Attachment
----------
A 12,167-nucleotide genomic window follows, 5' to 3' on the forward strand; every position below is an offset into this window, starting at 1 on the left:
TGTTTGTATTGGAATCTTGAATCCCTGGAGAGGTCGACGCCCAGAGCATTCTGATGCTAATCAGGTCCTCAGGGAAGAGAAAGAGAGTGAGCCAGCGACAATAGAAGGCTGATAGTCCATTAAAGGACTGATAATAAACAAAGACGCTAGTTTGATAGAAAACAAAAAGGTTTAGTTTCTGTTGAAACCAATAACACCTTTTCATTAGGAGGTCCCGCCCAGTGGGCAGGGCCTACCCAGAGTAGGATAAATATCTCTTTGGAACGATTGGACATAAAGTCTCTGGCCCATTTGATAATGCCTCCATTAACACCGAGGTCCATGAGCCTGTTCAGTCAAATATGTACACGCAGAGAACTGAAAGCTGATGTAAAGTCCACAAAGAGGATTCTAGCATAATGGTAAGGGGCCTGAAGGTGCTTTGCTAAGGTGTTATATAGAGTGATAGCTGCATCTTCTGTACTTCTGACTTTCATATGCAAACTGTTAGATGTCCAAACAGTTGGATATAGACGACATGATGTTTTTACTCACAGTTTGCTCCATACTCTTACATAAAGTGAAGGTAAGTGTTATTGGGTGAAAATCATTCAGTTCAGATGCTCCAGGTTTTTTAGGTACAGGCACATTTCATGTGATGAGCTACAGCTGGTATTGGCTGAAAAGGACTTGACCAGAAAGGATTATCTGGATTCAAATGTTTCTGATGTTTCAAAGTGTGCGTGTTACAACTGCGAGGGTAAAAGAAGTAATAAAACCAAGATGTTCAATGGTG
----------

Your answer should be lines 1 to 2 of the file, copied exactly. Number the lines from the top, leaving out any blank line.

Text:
A 12,167-nucleotide genomic window follows, 5' to 3' on the forward strand; every position below is an offset into this window, starting at 1 on the left:
TGTTTGTATTGGAATCTTGAATCCCTGGAGAGGTCGACGCCCAGAGCATTCTGATGCTAATCAGGTCCTCAGGGAAGAGAAAGAGAGTGAGCCAGCGACAATAGAAGGCTGATAGTCCATTAAAGGACTGATAATAAACAAAGACGCTAGTTTGATAGAAAACAAAAAGGTTTAGTTTCTGTTGAAACCAATAACACCTTTTCATTAGGAGGTCCCGCCCAGTGGGCAGGGCCTACCCAGAGTAGGATAAATATCTCTTTGGAACGATTGGACATAAAGTCTCTGGCCCATTTGATAATGCCTCCATTAACACCGAGGTCCATGAGCCTGTTCAGTCAAATATGTACACGCAGAGAACTGAAAGCTGATGTAAAGTCCACAAAGAGGATTCTAGCATAATGGTAAGGGGCCTGAAGGTGCTTTGCTAAGGTGTTATATAGAGTGATAGCTGCATCTTCTGTACTTCTGACTTTCATATGCAAACTGTTAGATGTCCAAACAGTTGGATATAGACGACATGATGTTTTTACTCACAGTTTGCTCCATACTCTTACATAAAGTGAAGGTAAGTGTTATTGGGTGAAAATCATTCAGTTCAGATGCTCCAGGTTTTTTAGGTACAGGCACATTTCATGTGATGAGCTACAGCTGGTATTGGCTGAAAAGGACTTGACCAGAAAGGATTATCTGGATTCAAATGTTTCTGATGTTTCAAAGTGTGCGTGTTACAACTGCGAGGGTAAAAGAAGTAATAAAACCAAGATGTTCAATGGTG